Veteran politicians dismayed but not surprised by forum violence

Chan Kok Leong Sharon Tan Thor Kah Hoong

Chairs and flares fly at the Nothing To Hide 2.0 forum in Shah Alam on Sunday. – The Malaysian Insight pic, August 15, 2017.

THE eruption of violence at Sunday’s Nothing To Hide 2.0 forum in Shah Alam was not a surprise to older politicians who have seen it all.

What was shocking for former MCA leader Lee Hwa Beng, though, was that objects were thrown at the elderly Dr Mahathir Mohamad.

“I cannot recall anyone ever throwing things at a sitting or at a former prime minister, especially a 92-year-old man,” said the former Subang Jaya assemblyman.

Lee said disagreements in politics should not lead to violence.

“If not nipped in the bud, it will escalate to more and worse violence, especially with the impending general election,” he said.

Dr Mahathir, who is chairman of opposition pact Pakatan Harapan, was on stage and taking questions when a slipper was suddenly hurled in his direction, followed by water bottles.

Chairs were thrown about in the hall and flares were lit, causing a scramble.

Pakatan Harapan chairman Dr Mahathir Mohamad speaking on stage during the Nothing To Hide 2.0 forum earlier this evening. Eyewitnesses say Dr Mahathir was unperturbed by objects thrown at him when the forum was disrupted by troublemakers. – The Malaysian Insight pic by Nazir Sufari, August 13, 2017.

Yet, it was not the first time the former prime minister had taken a direct hit. In July 2006 he was pepper-sprayed by businessman Nik Sapeia Nik Yusoff at the Sultan Ismail Petra Airport in Pengkalan Chepa.

The businessman was convicted of causing hurt and sentenced to six months’ jail by a magistrate’s court, but subsequently acquitted by the High Court and Court of Appeal.

But Malaysian politics, while largely spared the mass violence seen in some developing countries, is no stranger to bouts of thuggish behaviour, between political opponents and within ruling coalition parties (see graphic below).

Following the sacking of Anwar Ibrahim from his positions in government and in the party in 1998,  Umno Youth supporters marched to Sri Perdana to demand Dr Mahathir’s resignation. The  Federal Reserve Unit was called, and were pelted with stones and water bottles by the angry mob.

In 2014, a group of Umno members led by Federal Territory Umno Youth chief Mohd Razlan Mohd Rafil threatened to burn down the DAP headquarters in Pudu after accusing the party of insulting Umno.

Dr Syed Husin Ali said there had been instances of people throwing stones, but not flares, at political events.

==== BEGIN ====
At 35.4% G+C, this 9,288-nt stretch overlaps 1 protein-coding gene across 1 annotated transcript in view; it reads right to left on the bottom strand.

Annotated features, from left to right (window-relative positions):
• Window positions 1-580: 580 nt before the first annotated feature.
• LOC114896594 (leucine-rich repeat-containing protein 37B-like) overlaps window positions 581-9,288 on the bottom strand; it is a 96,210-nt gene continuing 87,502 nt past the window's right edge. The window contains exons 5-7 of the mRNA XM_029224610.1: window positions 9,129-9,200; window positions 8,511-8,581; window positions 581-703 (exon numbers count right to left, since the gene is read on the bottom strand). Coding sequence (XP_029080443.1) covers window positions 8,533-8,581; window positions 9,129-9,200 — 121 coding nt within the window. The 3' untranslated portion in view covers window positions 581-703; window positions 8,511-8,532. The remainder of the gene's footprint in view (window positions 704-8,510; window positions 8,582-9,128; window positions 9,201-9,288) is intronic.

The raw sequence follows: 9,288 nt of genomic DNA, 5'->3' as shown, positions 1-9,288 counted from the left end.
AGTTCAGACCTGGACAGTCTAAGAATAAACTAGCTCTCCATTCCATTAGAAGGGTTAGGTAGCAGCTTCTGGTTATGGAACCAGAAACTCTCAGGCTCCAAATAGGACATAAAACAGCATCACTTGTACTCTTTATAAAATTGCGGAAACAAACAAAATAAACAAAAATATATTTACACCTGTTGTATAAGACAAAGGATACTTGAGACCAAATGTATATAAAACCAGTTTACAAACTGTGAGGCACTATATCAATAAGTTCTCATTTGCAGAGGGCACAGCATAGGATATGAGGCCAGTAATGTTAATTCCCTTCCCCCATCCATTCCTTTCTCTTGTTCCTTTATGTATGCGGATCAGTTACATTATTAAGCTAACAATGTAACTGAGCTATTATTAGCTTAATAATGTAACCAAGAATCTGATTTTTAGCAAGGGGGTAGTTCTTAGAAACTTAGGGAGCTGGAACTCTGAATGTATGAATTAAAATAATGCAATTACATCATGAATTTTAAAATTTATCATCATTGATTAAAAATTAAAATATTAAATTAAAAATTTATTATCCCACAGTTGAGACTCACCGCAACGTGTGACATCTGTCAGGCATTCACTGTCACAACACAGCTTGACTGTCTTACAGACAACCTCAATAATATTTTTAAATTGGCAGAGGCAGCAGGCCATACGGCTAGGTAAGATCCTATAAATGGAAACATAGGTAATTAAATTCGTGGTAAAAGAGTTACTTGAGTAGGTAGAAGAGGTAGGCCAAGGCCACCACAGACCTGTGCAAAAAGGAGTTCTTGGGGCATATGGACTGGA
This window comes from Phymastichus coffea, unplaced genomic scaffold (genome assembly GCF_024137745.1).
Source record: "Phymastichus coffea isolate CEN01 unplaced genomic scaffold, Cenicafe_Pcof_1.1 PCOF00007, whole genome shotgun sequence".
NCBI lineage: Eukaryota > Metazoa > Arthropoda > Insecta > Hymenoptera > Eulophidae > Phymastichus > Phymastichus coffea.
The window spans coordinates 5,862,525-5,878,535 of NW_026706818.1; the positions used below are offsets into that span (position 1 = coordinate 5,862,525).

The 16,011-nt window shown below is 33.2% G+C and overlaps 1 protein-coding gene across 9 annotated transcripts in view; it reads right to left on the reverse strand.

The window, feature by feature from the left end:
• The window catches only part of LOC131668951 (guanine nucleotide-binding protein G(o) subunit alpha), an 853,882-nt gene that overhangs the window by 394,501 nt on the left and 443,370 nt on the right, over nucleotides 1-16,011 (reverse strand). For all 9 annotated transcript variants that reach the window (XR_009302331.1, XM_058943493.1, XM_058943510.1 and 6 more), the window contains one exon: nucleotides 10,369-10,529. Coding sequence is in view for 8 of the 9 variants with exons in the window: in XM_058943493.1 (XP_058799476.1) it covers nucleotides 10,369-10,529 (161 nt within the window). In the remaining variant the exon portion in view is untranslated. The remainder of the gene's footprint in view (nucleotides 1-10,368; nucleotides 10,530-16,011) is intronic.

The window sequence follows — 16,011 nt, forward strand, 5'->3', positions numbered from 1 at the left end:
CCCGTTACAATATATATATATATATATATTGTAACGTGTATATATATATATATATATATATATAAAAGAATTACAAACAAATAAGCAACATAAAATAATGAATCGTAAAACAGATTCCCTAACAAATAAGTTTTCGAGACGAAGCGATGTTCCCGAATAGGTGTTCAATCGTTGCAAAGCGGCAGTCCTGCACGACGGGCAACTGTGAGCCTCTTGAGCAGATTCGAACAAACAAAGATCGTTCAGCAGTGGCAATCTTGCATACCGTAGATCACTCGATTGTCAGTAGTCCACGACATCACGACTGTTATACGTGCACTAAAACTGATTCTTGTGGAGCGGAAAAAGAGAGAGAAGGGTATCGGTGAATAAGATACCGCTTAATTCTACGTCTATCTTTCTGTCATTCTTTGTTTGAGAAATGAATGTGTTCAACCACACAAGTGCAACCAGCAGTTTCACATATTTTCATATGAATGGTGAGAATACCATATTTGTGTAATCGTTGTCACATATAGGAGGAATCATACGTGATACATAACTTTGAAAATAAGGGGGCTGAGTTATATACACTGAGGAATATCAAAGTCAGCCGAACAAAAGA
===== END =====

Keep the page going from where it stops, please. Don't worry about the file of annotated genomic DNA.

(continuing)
“What happened on Sunday was very unfortunate and should be condemned,” said the former PKR deputy president.
But the leader declined to state whether violence was now the trend in Malaysian politics.
“It’s too early to draw any conclusions from one case. One sparrow does not a summer make,” the 81-year-old added.
The former Parti Rakyat Malaysia president and sociology lecturer in Universiti Malaya said that there were more pressing issues such as corruption and the 1Malaysia Development Berhad scandal.
DAP adviser Lim Kit Siang was less optimistic and believed that this was a new trend in “rough-and-tumble” politics.
“Yes, there were rowdy scenes, when we went into hardcore or no-go areas like the Felda schemes but nobody assaulted me,” said the 76-year-old politician.
What worries Lim is that the forum was not even held on “hardcore” Umno territory. “It was open to the public, making it more worrying,” he said.
The Gelang Patah MP said that the incident was connected to Umno’s fear that they may lose the next elections.
“They thought with the troubles with PAS they could split the votes and take back Selangor.
“But after Pakatan Harapan’s lineup was announced on July 14, they saw the parties can act together. And with Amanah and Bersatu doing a good job in reaching out to the rural voter, they are worried,” said Lim.

Three youths are in remand after Sunday’s crowd violence, which some Pakatan Harapan leaders have said was instigated by Umno.

It is still unclear what or who had motivated the youths’ actions.

The violence against Dr Mahathir follows several weeks of political mudslinging by Umno leaders, such as party vice-president Ahmad Zahid Hamidi and Azeez Rahim who have blasted the former prime minister at division meetings across the country.
Zahid brought up Dr Mahathir’s Indian heritage and also told the elderly politician to sit down and keep quiet. Azeez recounted the former Umno president’s past mistakes during a party  meeting in Baling.

Lee believes such tactics will not play in Umno’s favour.

“Such actions will backfire as more people will become more sympathetic to Dr Mahathir.”

Politicians vilifying each other is nothing new because that is politics. But the line towards inciting violence must not be crossed.
“There’s nothing wrong in vilifying each other but politicians of both divides need to be careful with their words so as not to encourage violence,” said Lee. – August 15, 2017.


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  • Sad state of affairs when the young and impressionable are being taught that it is alright to use violence to silence anyone with a differing views or ideas and even worse when they are being taught that is just fine to attack the aged!

    Posted 6 years ago by Mm p · Reply